CaMD Bookshelf

Real American: A Memoir

By  Julie Lythcott-Haims

In her fearless memoir, Lythcott-Haims describes her path to self-acceptance, and the healing power of community in overcoming the hurtful isolation of being incessantly considered “the other.” The only child of a marriage between an African-American father and a white British mother, she shows how so-called “micro” aggressions in addition to blunt force insults can puncture a person’s inner life with a thousand sharp cuts.

Trans Allyship

By  Davey Shlasko

Davy Shlasko’s definition of allyship is an important frame for the work we do in CaMD. Shlasko writes that“Being an ally is not something that you are, nor something that you think or feel, but something you do. It is informed, accountable action that contributes to other people’s ability to survive and thrive in the context of inequality. You can be an ally to a group or to an individual.”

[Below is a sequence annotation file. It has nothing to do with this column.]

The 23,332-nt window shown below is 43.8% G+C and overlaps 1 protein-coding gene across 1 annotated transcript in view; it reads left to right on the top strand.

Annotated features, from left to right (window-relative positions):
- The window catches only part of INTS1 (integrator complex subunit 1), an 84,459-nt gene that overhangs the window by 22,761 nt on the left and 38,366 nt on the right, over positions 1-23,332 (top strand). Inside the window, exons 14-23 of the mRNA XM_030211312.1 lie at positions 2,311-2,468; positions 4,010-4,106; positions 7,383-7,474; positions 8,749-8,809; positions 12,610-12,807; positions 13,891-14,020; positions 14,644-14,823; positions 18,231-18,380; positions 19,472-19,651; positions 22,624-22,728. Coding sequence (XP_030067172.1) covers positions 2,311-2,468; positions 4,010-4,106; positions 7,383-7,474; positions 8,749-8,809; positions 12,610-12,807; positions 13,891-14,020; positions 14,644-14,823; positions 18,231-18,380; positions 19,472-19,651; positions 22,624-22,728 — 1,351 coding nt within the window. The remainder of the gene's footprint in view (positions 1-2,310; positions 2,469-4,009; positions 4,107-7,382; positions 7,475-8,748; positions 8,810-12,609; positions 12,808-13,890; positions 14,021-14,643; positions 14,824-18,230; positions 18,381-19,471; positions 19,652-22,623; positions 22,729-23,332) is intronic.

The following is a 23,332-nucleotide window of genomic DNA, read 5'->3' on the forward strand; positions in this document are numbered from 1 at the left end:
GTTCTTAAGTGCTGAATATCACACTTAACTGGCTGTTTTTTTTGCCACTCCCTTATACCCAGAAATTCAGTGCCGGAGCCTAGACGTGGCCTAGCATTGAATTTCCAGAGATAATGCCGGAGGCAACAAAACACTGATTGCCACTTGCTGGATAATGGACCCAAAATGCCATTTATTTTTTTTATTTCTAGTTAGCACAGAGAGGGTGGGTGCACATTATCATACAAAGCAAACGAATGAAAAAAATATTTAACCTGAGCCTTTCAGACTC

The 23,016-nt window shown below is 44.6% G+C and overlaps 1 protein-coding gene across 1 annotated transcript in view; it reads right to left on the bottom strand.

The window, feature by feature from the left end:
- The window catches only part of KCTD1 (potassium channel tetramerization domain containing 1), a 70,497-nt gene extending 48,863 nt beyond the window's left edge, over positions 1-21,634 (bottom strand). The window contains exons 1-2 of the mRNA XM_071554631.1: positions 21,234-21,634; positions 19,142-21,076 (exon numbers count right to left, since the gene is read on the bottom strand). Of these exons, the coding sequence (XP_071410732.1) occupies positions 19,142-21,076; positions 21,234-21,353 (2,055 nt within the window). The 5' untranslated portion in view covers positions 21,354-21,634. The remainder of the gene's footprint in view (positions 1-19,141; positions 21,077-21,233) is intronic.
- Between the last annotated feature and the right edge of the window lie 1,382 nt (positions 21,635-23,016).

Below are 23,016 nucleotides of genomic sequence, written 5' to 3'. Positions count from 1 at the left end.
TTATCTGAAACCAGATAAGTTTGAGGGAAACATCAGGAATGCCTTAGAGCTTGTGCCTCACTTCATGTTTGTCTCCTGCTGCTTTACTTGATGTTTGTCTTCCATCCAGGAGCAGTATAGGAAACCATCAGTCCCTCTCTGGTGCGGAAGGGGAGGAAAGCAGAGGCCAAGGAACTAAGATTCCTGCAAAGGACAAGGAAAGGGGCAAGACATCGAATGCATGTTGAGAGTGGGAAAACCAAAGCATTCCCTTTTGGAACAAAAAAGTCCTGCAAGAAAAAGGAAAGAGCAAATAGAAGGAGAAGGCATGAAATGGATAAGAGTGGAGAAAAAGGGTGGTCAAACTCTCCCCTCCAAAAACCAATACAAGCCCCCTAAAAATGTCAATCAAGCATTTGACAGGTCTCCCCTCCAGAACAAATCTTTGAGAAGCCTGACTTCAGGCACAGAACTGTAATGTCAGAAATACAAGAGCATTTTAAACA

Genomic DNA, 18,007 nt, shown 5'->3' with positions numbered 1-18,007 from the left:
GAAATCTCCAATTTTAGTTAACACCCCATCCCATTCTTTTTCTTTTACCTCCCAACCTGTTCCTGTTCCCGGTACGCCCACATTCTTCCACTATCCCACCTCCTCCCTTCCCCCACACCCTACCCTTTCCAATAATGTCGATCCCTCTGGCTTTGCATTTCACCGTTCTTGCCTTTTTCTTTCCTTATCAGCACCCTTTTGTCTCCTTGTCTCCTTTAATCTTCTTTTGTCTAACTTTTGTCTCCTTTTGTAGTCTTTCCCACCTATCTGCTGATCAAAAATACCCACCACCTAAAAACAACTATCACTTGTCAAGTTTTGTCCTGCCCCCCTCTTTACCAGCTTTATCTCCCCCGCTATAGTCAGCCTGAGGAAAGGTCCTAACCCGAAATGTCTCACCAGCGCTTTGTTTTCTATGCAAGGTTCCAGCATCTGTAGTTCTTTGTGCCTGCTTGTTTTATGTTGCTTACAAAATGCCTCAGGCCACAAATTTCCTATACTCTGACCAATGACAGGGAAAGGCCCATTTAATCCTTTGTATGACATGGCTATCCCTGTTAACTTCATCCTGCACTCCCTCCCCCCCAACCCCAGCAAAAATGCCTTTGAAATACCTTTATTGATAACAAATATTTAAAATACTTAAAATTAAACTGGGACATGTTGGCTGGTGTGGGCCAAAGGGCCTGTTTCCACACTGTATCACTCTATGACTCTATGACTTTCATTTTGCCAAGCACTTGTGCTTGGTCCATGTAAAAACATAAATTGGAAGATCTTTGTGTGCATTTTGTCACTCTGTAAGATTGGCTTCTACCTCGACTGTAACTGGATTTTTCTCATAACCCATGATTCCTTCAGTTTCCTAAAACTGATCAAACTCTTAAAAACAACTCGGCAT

796 Days

By  Leo Ullman

This story includes not only Leo Ullman’s own personal story but stories of other family members and their often miraculous survival. A mezmerizing first person story of a young Jewish boy pushed into hiding over a period of 2 1/2 years during WWII with total strangers who did not know who he was, while his parents hid in attic elsewhere not knowing if their son was alive.

The Privileged Poor

By Anthony Abraham Jack

In this book, Anthony Abraham Jack reveals the struggles of less priveleged students continue long after they’ve arrived on campus. This bracing and necessary book documents how university policies and culture can exacerbate preexisiting inequalities and reveals why these policies hit some students harder than others.


by Alfred Lumbano

“Limbo: Blue-Collar Roots, White-Collar Dreams,” focuses on the unwritten rules and true cost of upward mobility—the sacrifices people make in order to ascend the social strata, the struggle with class identity, and the severed ties with family, friends, and former communities—faced by children and adults of blue-collar families as they try to find meaning and a sense of belonging in the white-collar world. 

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